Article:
Both Hughes and Richardson say the issue of their charter will have to be resolved -- one way of another -- very soon. Despite strong opposition on campus, particularly from Muslims who have been openly hostile, they need only two more valid signatures before presenting their application to either Hill or Gatson.

"I'm really surprised by Andre's (Gatson) attitudes," Hughes said. "During his campaign, he made a strong appeal to the more liberal and openminded students. I voted for him. It's a shock to discover that he isn't tolerant of viewpoints other than his own. That kind of thinking is more dangerous to this university than any issue of sexual preference."

Nearly every local campus except the University of the District of Columbia has a gay student organization, and some of them have run into problems similars to LSA's.

At Georgetown University, gay students have been seeking recognition from school officials for the past two years. According to Jim Ryan, president of Gay People of Georgetown, the group has had the support of much of the G.U. student body since its inception.

The Georgetown administration's revocation of the recognition originally granted them by the student government represents the first time in the history of the school that such an action has been taken, Ryan said.

He added that the group, which has about 50 men and women who regularly attend meetings, has made a significant contribution to campus life. Organizations such as GPOG are necessary not only to educate the straight community but also to help homosexuals themselves dispel some of the myths about being gay, Ryan said.

"You talk about sterotypes, well, homosexuals have them, too," he said. "Like everyone else, some of us need to learn that being gay doesn't mean wearing women's clothes and tooling around in cars offering rides to small children."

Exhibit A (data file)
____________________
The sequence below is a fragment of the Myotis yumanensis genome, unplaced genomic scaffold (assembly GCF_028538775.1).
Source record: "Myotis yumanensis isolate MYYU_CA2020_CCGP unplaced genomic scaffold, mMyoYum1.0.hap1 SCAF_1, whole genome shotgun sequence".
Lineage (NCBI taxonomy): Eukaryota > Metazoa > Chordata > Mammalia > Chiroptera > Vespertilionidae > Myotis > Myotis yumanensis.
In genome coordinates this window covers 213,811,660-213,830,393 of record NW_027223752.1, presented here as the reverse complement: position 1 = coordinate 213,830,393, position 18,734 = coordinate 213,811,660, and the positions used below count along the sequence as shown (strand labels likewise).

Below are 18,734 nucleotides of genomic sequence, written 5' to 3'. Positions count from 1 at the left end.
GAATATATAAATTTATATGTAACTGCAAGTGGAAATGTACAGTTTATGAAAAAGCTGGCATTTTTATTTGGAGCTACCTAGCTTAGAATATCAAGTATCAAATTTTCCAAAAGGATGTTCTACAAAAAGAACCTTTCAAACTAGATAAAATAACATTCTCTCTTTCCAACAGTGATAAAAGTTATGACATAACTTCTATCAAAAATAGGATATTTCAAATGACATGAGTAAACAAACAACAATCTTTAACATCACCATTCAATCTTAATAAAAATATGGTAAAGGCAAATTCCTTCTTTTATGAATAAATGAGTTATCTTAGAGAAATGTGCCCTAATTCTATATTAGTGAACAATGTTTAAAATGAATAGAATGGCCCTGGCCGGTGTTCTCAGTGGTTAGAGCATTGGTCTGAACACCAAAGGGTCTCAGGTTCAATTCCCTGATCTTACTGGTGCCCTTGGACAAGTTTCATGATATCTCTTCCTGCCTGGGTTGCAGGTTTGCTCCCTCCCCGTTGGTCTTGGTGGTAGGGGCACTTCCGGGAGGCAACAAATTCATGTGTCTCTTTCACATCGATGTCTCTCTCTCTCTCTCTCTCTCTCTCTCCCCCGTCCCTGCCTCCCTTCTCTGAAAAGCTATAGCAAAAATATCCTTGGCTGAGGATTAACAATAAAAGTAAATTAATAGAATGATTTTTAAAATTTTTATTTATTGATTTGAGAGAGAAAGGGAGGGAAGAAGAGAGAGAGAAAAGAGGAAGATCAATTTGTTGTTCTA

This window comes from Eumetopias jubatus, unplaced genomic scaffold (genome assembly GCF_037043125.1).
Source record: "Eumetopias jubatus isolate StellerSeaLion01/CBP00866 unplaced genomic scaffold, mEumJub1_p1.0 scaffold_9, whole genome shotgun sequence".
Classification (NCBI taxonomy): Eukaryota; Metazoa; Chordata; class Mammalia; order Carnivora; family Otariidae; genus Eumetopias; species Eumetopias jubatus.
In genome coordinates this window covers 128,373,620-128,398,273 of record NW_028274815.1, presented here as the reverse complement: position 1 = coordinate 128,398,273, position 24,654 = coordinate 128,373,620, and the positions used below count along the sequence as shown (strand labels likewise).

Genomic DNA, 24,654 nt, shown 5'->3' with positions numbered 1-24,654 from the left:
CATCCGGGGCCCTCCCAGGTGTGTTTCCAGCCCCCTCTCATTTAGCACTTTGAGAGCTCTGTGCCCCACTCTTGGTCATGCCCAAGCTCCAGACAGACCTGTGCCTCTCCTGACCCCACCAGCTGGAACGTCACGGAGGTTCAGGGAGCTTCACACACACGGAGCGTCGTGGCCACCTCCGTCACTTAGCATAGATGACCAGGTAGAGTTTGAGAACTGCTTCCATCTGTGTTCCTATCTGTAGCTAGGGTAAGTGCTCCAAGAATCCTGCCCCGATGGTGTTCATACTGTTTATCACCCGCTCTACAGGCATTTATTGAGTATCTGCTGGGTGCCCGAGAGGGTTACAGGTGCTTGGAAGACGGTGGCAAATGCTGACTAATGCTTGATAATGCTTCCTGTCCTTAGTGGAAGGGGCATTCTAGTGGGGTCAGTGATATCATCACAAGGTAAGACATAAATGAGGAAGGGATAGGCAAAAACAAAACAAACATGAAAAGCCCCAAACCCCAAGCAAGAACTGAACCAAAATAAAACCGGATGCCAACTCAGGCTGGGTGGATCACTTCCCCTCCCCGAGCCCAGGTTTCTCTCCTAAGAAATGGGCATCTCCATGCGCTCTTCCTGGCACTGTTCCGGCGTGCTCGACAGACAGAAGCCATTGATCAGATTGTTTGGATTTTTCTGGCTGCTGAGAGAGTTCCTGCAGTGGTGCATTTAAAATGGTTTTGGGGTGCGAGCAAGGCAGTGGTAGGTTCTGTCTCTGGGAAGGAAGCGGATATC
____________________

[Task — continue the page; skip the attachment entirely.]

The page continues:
While both the Georgetown and Howard groups have been beset by trouble from the start, there are some campuses where gay rights is not a controversial issue.

George Washington University, whose group, the Gay People's Alliance, is often called the most powerful student organization of its kind, is one. According to its president, Harry Field, the group receives the third highest amount of money (from the student government) of any group on campus. Their operating budget for 1979 was more than $10,000 with $900 of that coming from student funds, and the rest from group-sponsored activities.

Field says the G.W. student government and the administration have been very tolerant of their existence on campus, "and you don't find that the majority of students are actively opposed to us although the door to the office always has graffiti on it."

At American University, Jimmy Lewis, who is president of the American University Gay Community, says that homosexual A.U. students encounter relatively little hostility from other students. The organization is "treated like just another student group" by the administration, he says. Yet he, like many gay students in the area, has chosen to live off campus in order to avoid the "stifling" atmosphere of a predominantly heterosexual environmental.

"I can't paint a totally rosy picture," he said. "Many of the straight students don't like us, but in Washington, as in other East Coast liberal cities, it's frowned upon to be anti-gay. It's like being openly racist or sexist. But the hostility is definitely underground."

Lewis, who is black, was not surprised to learn that the Howard University group is having problems. "Homosexuality is less acceptable to certain segments of the black community," he explained.

The 22-year-old native New Yorker added that he was surprised to find the Washington gay community "so openly segregated," and said that fact alone would be reason to support the formation of a primarily black gay group at Howard.

A young woman senior at Catholic University, where there is also a group of gays and lesbians, suggested that the Howard students might find life easier if they "just moved off campus and were cool about the whole thing."

Howard's Warrior Richardson will have none of that. "Being gay isn't something you go into quarantine for," he countered. Even now the Lambdas are busy preparing for Gay Pride Week in June. "We have come out of the closet," Richardson concluded, "and we are here to stay."